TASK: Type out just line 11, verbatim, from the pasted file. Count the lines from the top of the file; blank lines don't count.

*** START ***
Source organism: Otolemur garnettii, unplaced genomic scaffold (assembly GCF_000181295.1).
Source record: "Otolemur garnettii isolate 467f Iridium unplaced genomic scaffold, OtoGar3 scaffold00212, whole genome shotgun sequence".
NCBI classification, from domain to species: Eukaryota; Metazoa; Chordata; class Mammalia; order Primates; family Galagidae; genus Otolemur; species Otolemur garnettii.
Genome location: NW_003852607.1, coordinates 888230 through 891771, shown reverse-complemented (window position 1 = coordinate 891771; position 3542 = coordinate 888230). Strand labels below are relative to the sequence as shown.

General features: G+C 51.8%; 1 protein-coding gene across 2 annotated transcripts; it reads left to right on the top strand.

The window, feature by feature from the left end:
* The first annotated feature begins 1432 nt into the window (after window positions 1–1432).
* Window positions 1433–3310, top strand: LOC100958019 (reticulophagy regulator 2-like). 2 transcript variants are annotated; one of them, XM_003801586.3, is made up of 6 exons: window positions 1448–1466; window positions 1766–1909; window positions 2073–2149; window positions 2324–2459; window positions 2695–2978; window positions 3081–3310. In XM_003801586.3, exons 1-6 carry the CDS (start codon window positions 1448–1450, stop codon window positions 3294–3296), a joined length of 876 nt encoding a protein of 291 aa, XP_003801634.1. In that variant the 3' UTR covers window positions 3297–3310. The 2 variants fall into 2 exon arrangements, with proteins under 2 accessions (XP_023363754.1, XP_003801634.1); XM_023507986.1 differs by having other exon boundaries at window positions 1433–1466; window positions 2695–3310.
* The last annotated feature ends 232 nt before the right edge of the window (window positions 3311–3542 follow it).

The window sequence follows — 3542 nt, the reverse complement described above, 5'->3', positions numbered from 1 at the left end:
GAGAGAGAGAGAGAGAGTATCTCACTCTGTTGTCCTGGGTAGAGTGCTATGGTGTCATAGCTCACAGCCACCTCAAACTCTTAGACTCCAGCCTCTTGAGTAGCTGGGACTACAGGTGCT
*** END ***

GAGAGAGAGAGAGAGAGTATCTCACTCTGTTGTCCTGGGTAGAGTGCTATGGTGTCATAGCTCACAGCCACCTCAAACTCTTAGACTCCAGCCTCTTGAGTAGCTGGGACTACAGGTGCT